In some states, it is illegal to catch rainwater from your roof, much less store 40,000 gallons of it in a cistern.

As far as locally growing food, St. Croix used to be called 'the breadbasket of the Caribbean'...big agribusiness has no interest in promoting local growing of food. Corporations prefer that you sit in front of your TV and watch the dumb shows, fake news, and professional sports...they have us exactly where they want us,

The level of 'unknowing' by the general public is astounding. While Black people here continue to kill themselves off or run to the mainland, others with a longer view are looking at the Caribbean as a potential refuge from the wild sh*t storm that is coming. We're busy running to the places that many are running from, because we want 24-hour conveniences.

In the event of a doomsday scenario, every Black person in America would become a target. Other tribes are organizing and prepping while Black people continue to hate themselves, wear other people's hair, and kill each other off.

At least in the islands we're a majority...for now.

Yes, it is all about race...

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Posted : December 17, 2015 11:37 am
mtdoramike
(@mtdoramike)
Prominent Member

Oh great, another "Different take on coming to the Islands". Your take is nothing different than most any other take and every one has their own take. But welcome to the Islands and enjoy.

mike

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Posted : December 17, 2015 11:49 am
OldTart
(@OldTart)
Islander

I'm just shaking my head in bewilderment that someone thinking of moving here is so hung up on an apocalyptic meltdown. I would think there are a lot more important issues to worry about.

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Posted : December 17, 2015 12:16 pm
speee1dy
(@speee1dy)
Islander

jahrusty-i would think in the event envisioned-those laws would be out the window because there would not be anyone actually coming around to enforce them

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Posted : December 17, 2015 1:06 pm
Finatic
(@Finatic)
Trusted Member

I'm just shaking my head in bewilderment that someone thinking of moving here is so hung up on an apocalyptic meltdown. I would think there are a lot more important issues to worry about.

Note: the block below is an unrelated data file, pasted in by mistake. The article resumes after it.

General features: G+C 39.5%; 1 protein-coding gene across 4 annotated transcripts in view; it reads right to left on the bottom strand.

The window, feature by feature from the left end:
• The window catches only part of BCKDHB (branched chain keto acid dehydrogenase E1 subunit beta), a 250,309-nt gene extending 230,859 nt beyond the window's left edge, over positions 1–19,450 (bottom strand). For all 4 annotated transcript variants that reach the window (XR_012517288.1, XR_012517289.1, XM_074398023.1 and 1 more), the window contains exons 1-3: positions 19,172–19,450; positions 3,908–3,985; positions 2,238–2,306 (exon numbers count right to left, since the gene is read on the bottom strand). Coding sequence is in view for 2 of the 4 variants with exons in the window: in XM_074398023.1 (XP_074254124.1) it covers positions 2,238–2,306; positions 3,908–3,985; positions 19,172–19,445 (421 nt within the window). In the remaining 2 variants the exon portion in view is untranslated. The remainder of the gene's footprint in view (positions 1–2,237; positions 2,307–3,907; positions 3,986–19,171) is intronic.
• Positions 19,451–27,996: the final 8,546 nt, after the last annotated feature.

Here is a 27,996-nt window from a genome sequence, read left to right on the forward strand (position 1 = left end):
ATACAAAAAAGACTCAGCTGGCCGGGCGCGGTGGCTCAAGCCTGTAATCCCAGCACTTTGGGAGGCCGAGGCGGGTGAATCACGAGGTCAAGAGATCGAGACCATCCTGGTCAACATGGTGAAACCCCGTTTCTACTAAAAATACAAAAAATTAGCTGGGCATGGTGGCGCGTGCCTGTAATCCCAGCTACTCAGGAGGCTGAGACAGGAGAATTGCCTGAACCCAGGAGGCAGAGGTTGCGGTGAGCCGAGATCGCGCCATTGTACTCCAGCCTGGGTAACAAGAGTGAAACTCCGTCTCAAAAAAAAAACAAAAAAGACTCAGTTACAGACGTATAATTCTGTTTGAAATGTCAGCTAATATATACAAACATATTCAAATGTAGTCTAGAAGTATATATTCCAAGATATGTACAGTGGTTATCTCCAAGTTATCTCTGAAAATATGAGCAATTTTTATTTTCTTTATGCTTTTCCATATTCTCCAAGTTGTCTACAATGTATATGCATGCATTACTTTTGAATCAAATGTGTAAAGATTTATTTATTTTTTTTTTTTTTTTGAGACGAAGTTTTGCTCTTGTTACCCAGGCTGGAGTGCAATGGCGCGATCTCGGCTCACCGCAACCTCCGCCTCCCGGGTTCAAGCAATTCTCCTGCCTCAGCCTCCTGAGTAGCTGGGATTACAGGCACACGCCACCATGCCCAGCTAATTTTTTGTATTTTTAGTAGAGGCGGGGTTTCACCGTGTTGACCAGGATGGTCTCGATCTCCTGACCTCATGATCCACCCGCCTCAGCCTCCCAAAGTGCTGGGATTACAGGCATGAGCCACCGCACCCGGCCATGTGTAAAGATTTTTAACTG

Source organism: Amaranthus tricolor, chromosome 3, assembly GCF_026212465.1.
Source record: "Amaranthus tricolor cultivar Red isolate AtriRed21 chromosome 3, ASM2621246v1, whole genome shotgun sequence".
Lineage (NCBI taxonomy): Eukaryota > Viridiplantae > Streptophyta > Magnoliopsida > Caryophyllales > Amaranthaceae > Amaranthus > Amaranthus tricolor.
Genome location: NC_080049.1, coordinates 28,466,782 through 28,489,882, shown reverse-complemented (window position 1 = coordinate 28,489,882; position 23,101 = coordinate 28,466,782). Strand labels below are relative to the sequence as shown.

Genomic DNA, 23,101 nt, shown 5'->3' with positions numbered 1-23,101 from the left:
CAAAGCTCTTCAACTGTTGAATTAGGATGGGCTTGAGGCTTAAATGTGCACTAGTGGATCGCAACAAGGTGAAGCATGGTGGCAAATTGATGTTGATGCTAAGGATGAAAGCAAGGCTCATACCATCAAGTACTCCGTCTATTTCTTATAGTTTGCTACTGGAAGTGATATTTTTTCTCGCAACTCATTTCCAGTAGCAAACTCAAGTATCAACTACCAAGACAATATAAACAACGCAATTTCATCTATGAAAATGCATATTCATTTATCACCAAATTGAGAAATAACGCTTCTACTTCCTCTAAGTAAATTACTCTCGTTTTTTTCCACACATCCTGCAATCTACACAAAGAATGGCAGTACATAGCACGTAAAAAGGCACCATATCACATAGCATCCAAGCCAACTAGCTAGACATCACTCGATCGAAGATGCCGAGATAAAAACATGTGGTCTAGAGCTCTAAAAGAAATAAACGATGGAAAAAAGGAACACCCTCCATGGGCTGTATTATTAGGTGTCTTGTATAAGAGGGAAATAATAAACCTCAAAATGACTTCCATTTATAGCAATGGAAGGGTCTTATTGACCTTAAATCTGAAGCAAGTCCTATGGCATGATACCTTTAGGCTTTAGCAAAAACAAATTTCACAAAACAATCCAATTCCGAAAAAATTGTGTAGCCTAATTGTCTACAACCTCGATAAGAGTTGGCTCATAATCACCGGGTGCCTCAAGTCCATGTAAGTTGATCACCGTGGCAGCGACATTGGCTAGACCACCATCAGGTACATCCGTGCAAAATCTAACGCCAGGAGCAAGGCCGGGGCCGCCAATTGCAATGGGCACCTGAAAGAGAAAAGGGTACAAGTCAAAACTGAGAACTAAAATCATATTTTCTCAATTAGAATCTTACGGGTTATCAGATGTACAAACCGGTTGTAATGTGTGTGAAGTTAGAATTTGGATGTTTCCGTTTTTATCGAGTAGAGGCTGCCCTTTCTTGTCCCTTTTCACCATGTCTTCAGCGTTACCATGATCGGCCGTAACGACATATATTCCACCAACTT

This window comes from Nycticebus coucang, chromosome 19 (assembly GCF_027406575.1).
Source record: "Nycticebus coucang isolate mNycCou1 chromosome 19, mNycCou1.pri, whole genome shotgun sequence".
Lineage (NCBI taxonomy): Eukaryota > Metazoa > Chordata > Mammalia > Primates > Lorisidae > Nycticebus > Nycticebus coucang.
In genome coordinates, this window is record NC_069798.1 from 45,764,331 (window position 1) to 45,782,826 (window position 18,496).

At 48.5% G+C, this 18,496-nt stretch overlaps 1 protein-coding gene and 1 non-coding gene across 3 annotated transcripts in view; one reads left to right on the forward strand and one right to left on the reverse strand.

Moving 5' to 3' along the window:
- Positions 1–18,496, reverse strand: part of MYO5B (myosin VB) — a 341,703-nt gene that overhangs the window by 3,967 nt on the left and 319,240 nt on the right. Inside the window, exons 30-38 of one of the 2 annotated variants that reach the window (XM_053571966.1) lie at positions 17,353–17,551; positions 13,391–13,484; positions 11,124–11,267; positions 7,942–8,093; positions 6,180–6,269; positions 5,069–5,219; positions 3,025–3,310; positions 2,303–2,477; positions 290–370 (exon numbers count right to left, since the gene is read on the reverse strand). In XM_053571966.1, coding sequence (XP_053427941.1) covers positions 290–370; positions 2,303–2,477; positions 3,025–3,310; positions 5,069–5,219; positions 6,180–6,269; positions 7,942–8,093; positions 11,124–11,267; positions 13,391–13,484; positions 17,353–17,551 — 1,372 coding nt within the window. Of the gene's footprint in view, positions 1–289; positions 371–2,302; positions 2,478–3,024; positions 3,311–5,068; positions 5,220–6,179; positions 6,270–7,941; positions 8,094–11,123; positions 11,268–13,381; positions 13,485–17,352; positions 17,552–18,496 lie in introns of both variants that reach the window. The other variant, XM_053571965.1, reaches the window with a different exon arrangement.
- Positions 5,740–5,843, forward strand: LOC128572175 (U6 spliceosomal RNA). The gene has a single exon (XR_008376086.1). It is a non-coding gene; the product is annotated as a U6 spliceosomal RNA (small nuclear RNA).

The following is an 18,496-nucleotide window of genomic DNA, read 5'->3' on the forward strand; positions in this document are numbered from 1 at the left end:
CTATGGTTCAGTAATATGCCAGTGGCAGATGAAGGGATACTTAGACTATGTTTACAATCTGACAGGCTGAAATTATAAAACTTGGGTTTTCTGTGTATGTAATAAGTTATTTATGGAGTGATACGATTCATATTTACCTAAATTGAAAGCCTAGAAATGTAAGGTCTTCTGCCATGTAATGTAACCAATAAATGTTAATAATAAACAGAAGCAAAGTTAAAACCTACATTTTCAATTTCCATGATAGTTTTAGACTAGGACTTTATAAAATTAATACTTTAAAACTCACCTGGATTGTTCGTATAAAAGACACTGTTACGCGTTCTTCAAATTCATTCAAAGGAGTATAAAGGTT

Agreed.

This is not a different take on coming to the islands. This is the same take we see most often, with your personal spin. A desire for isolationism, a perceived simpler lifestyle, more personal freedom from other humans, and abundant natural resources. If you come to the USVI seeking these items as have many others, there are very good odds you will be disappointed.

There is often a perception that the USVI is a small-town lifestyle. It is, yet it is not. stjohnjulie summed it up well in her posting. It is not small-town as you experience it in the states. It is a community of people sharing a small piece of real estate in the form of an island. In that regard the USVI is just as figuratively crowded as living in a large metropolitan city.

It is true that there are natural resources available here. Yet the population would quickly outstrip them in a matter of weeks at most. Food and other necessary goods that currently are shipped here would be depleted in days. Weapons are plentiful, as are people. You do well to heed the words of some posters here and consider them very thoughtfully in regards to what the USVI would look like if the armageddon that you fear were to arrive.

If you desire to live behind a gate both physically and figuratively, you will not find your nirvana, no matter where you settle. No man and no place is ever truly an island.

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Posted : December 17, 2015 1:09 pm